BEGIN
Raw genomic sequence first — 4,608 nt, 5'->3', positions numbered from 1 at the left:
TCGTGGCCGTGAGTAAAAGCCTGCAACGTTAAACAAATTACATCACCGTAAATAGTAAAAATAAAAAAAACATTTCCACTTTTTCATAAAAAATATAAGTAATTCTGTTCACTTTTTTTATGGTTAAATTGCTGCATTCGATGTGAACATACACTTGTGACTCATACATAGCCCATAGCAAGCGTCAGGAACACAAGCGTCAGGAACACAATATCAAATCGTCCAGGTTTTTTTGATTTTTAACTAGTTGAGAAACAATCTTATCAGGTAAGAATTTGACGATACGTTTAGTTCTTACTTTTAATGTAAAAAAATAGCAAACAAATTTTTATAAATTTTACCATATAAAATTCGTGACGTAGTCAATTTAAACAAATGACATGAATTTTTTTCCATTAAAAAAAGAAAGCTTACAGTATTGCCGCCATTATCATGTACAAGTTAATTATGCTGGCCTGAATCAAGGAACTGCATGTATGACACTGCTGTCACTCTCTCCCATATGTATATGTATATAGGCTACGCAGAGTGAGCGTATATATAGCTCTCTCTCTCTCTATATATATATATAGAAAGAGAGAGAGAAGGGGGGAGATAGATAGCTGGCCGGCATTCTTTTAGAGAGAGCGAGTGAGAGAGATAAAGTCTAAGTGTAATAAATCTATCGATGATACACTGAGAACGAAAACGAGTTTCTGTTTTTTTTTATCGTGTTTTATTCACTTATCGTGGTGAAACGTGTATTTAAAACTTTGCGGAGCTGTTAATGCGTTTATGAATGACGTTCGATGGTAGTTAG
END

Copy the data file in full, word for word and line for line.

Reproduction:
Raw genomic sequence first — 4,608 nt, 5'->3', positions numbered from 1 at the left:
TCGTGGCCGTGAGTAAAAGCCTGCAACGTTAAACAAATTACATCACCGTAAATAGTAAAAATAAAAAAAACATTTCCACTTTTTCATAAAAAATATAAGTAATTCTGTTCACTTTTTTTATGGTTAAATTGCTGCATTCGATGTGAACATACACTTGTGACTCATACATAGCCCATAGCAAGCGTCAGGAACACAAGCGTCAGGAACACAATATCAAATCGTCCAGGTTTTTTTGATTTTTAACTAGTTGAGAAACAATCTTATCAGGTAAGAATTTGACGATACGTTTAGTTCTTACTTTTAATGTAAAAAAATAGCAAACAAATTTTTATAAATTTTACCATATAAAATTCGTGACGTAGTCAATTTAAACAAATGACATGAATTTTTTTCCATTAAAAAAAGAAAGCTTACAGTATTGCCGCCATTATCATGTACAAGTTAATTATGCTGGCCTGAATCAAGGAACTGCATGTATGACACTGCTGTCACTCTCTCCCATATGTATATGTATATAGGCTACGCAGAGTGAGCGTATATATAGCTCTCTCTCTCTCTATATATATATATAGAAAGAGAGAGAGAAGGGGGGAGATAGATAGCTGGCCGGCATTCTTTTAGAGAGAGCGAGTGAGAGAGATAAAGTCTAAGTGTAATAAATCTATCGATGATACACTGAGAACGAAAACGAGTTTCTGTTTTTTTTTATCGTGTTTTATTCACTTATCGTGGTGAAACGTGTATTTAAAACTTTGCGGAGCTGTTAATGCGTTTATGAATGACGTTCGATGGTAGTTAG